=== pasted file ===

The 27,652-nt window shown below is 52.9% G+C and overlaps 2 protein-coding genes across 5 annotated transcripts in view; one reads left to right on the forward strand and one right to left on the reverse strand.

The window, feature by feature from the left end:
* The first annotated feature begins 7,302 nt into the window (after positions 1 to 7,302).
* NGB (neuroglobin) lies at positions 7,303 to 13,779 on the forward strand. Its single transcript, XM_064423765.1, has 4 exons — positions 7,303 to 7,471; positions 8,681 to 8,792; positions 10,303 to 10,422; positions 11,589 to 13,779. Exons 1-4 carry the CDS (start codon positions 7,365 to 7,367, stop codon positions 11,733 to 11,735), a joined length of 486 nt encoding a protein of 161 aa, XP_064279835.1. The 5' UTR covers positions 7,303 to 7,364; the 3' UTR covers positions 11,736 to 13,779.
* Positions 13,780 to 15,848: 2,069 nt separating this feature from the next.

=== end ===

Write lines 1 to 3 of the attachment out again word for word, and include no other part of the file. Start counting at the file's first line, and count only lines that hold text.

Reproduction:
The 27,652-nt window shown below is 52.9% G+C and overlaps 2 protein-coding genes across 5 annotated transcripts in view; one reads left to right on the forward strand and one right to left on the reverse strand.

The window, feature by feature from the left end:
* The first annotated feature begins 7,302 nt into the window (after positions 1 to 7,302).